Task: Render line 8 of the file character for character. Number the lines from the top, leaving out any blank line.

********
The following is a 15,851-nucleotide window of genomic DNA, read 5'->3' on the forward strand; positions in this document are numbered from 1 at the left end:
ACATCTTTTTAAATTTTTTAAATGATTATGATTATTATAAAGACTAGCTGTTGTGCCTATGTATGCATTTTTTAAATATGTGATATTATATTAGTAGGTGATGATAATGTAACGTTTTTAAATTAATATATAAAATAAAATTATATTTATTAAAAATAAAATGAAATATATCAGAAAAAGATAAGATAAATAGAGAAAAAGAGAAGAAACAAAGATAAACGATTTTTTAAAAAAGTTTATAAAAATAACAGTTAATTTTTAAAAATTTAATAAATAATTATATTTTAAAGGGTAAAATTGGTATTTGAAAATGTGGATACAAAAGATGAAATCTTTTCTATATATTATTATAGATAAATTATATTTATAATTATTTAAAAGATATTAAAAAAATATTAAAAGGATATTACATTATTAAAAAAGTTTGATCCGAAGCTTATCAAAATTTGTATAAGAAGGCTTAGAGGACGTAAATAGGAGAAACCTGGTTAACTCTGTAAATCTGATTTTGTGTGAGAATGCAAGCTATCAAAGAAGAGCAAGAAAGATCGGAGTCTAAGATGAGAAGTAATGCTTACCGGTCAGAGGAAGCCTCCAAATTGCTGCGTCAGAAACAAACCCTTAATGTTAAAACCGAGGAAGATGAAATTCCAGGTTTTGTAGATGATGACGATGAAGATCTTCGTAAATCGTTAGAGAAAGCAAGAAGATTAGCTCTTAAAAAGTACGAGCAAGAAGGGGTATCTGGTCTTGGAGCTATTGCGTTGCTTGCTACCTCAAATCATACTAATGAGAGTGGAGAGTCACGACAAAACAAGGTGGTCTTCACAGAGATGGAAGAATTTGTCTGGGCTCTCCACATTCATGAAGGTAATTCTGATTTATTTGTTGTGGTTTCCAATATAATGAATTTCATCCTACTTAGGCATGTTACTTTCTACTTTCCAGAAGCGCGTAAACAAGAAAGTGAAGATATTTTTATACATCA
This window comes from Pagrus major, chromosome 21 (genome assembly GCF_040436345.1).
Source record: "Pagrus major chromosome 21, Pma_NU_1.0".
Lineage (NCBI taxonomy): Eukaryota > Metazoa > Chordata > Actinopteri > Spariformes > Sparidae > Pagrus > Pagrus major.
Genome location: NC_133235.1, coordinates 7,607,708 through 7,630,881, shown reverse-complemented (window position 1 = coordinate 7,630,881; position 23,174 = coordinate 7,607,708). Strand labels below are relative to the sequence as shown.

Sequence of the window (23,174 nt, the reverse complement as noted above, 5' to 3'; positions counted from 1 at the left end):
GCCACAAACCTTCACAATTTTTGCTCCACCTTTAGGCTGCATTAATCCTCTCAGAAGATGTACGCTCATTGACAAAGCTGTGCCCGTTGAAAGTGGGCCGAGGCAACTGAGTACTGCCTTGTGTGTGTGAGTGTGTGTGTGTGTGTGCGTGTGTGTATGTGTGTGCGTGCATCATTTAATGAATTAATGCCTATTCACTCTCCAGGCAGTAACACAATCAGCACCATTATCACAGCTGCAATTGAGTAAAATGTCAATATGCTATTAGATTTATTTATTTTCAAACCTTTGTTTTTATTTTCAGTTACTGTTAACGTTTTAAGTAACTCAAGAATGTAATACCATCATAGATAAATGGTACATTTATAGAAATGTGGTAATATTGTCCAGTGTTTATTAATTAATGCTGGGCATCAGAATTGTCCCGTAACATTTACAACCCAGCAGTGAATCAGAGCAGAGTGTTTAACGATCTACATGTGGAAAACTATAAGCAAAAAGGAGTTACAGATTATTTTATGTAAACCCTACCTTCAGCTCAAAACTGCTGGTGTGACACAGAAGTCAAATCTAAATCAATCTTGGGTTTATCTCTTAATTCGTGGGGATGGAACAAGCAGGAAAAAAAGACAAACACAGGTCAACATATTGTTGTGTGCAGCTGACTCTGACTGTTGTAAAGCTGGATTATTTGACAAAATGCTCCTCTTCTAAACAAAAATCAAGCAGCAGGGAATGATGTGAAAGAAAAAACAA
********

GCCACAAACCTTCACAATTTTTGCTCCACCTTTAGGCTGCATTAATCCTCTCAGAAGATGTACGCTCATTGACAAAGCTGTGCCCGTTGAAAGTGGGCCGAGGCAACTGAGTACTGCCTTGTGTGTGTGAGTGTGTGTGTGTGTGTGCGTGTGTGTATGTGTGTGCGTGCATCATTTAATGAATTAATGCCTATTCACTCTCCAGGCAGTAACACAATCAGCACCATTATCACAGCTGCAATTGAGTAAAATGTCAATATGCTATTAGATTTATTTATTTTCAAACCTTTGTTTTTATTTTCAGTTACTGTTAACGTTTTAAGTAACTCAAGAATGTAATACCATCATAGATAAATGGTACATTTATAGAAATGTGGTAATATTGTCCAGTGTTTATTAATTAATGCTGGGCATCAGAATTGTCCCGTAACATTTACAACCCAGCAGTGAATCAGAGCAGAGTGTTTAACGATCTACATGTGGAAAACTATAAGCAAAAAGGAGTTACAGATTATTTTATGTAAACCCTACCTTCAGCTCAAAACTGCTGGTGTGACACAGAAGTCAAATCTAAATCAATCTTGGGTTTATCTCTTAATTCGTGGGGATGGAACAAGCAGGAAAAAAAGACAAACACAGGTCAACATATTGTTGTGTGCAGCTGACTCTGACTGTTGTAAAGCTGGATTATTTGACAAAATGCTCCTCTTCTAAACAAAAATCAAGCAGCAGGGAATGATGTGAAAGAAAAAACAA